Foodservice has always been about delivering the best customer experience by providing the best food, most convenience and best service. However, during the economic recession, people tightened their belts, counted their pennies and scrutinized every purchase. The luxury of dining out battled the cost savings from eating at home.
This shift brought about long-lasting impacts that are affecting foodservice in various ways — from negative reviews online to restaurants being asked to explain each increase on menu prices. Consumers are learning to be more demanding for restaurateurs to gain their business. With tighter budgets, winning the battle requires offering consumers more enticements and 'bang for their buck.'
Every business process, new hire and menu change should have one end in mind: providing a positive, memorable customer experience. Studies show 80 percent of people repeat their business because of their experience rather than price or quality. The new goal is for restaurant owners to provide an experience that sets their restaurant above competitors. But how does one ensure customers wanting to blog, tweet and talk about their experience?
Feeling in control increases customer satisfaction and can be applied in multiple ways; online ordering, reservation capabilities and delivery tracking are just a few examples.
Mintel's Foodservice Trends Report showed that 58 percent of consumers like to customize their food orders. Fast casual and quick-service restaurants have picked up on this and show a growing trend in handing control of the meal over to individual diners. Restaurants like MAD Greens and Boloco let consumers build salads or burritos from an assorted list of fresh ingredients. Boloco even offers customized ordering online or by text, so the order is ready when the customer arrives.
Technology allows consumers to be more involved in the experience. At Scotty's Brewhouse, orders are customized and ordered via tabletop iPads in the restaurant. According to Domino's, its online order tracking system lets consumers follow their order's progression to within 40 seconds. And sales of their "Pizza Tracker" app reached $6.5 million in just over a year.
Ultimately, what determines good customer experience is the level of service your employees deliver. Leave a positive lasting impression and you'll generate repeat business. But it is important to realize that customer service isn't merely an employee having a smile on their face. It's all about the employee exhibiting a true passion for helping a customer enjoy the full experience at your restaurant.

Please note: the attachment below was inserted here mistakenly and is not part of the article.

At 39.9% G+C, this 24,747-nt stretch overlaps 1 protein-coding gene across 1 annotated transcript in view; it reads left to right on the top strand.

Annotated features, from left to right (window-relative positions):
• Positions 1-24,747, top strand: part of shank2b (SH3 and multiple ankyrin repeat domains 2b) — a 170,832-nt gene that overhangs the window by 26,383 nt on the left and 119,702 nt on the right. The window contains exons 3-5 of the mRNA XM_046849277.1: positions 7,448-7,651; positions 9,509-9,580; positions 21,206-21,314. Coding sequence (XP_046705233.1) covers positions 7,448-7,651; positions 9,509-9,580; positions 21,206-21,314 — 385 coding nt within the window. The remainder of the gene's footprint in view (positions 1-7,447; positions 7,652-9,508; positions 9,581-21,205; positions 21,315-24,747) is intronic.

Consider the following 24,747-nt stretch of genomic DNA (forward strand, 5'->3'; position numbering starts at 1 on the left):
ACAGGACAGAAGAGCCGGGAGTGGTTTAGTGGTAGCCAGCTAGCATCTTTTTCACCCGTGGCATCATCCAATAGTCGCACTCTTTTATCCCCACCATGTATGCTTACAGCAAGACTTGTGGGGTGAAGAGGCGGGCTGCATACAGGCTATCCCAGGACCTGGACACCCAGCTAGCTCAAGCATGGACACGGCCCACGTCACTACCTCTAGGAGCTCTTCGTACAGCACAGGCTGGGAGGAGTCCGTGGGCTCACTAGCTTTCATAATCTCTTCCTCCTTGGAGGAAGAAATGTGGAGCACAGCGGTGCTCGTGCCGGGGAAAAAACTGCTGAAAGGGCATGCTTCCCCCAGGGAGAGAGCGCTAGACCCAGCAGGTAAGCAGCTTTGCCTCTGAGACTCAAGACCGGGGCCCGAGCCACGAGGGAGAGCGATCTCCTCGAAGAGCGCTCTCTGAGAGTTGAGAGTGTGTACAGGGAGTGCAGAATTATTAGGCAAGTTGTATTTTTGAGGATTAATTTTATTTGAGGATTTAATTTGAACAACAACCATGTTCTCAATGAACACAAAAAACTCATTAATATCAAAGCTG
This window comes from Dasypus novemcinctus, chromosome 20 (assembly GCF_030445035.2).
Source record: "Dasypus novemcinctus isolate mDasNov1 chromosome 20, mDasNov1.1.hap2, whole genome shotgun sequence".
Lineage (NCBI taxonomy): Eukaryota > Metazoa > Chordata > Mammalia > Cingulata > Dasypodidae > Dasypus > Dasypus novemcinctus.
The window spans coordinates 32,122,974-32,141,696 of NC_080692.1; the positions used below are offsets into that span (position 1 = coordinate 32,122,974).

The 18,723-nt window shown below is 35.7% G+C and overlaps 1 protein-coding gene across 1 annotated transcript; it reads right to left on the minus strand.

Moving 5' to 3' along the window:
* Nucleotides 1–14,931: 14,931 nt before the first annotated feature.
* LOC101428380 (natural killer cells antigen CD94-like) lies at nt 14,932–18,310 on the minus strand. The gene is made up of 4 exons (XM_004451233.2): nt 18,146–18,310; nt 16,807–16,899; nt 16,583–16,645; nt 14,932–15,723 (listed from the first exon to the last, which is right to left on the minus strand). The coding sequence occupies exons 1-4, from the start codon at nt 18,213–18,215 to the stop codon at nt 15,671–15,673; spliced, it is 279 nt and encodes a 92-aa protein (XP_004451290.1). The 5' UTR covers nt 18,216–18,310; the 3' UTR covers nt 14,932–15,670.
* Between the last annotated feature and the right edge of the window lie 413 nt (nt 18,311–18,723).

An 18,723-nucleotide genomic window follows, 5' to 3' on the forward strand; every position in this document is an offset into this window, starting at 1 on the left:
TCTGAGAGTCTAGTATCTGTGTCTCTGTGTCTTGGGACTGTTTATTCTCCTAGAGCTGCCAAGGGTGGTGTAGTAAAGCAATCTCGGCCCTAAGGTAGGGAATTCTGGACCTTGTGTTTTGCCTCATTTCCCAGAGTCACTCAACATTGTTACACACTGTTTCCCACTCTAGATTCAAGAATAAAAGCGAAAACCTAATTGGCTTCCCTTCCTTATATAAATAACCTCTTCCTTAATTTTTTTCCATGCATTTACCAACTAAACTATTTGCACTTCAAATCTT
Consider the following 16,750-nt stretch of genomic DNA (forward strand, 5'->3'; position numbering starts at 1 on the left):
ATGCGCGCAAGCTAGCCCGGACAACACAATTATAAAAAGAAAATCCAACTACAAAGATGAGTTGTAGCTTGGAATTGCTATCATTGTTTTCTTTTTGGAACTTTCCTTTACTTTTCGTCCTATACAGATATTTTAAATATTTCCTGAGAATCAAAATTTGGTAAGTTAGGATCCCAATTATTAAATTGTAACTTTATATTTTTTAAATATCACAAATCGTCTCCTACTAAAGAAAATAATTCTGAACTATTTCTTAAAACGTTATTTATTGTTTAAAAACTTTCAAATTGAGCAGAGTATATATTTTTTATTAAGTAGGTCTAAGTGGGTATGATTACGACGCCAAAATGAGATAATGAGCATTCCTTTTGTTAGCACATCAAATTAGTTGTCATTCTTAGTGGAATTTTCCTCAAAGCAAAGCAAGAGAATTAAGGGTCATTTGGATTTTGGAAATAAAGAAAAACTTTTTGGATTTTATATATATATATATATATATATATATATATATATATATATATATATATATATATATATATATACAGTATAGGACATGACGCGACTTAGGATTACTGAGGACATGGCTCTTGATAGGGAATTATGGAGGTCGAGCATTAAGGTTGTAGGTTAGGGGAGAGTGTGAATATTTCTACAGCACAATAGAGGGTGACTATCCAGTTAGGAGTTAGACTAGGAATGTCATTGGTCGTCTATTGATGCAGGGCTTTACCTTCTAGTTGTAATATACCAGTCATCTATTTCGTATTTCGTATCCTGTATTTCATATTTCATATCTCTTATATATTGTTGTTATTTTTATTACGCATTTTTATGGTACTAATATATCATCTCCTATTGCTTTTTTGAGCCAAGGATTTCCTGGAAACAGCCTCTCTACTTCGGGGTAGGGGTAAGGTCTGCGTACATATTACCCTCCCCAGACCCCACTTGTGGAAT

To ensure that is the type of team you have, run pre-screening assessments and hire people who are service-minded team players. Then create incentives to encourage your staff to get to know your business; your mission, menu and regulars. Listen to your team and work with them on developing skills and their career. If they're invested, your customers are more likely to be engaged and satisfied as well.
HR efforts need to be focused not only on attracting top quality hires, but also on retraining them. In 2011, turnover rates rose for more than half of service-industry businesses. Listen to your team and work to meet their needs in the same way you want them to work with your customers.
Illusion of time
Fine dining has always focused on providing a leisurely experience for their diners. The focus isn't on 'fast' food, but on a quality experience. All restaurant verticals can take a note from the fine dining experience, even quick-service and fast casual restaurants that have consumers who spend less but expect more.
Not to say that quick-service shouldn't be quick or that fast casual should expect their customers to be okay with sitting at the table for over an hour. However, the consumer should feel that the restaurant itself has put time and effort into their experience. According to Mintel's survey, words like "fresh," "made from scratch" and "handmade" are all cues to diners that your restaurant is taking time to provide quality service.
Corvirtus reports that loyal customers make approximately 70 percent of all purchases. And increasing customer loyalty by a mere five percentage points can actually increase profits by more than 65 percent and growth by more than 100 percent.
With restaurants across the nation facing rising prices and costs, but unable to cut prices — it is time to emphasize the experience. Now is the time to look for ways to keep customers coming back by making their day just a little better or easier.
/ Nate DaPore, PeopleMatter President and Chief Executive Officer As the spirited leader of PeopleMatter, Nate is passionate about providing team members, including his own, with a rewarding workplace experience that values creativity and innovation.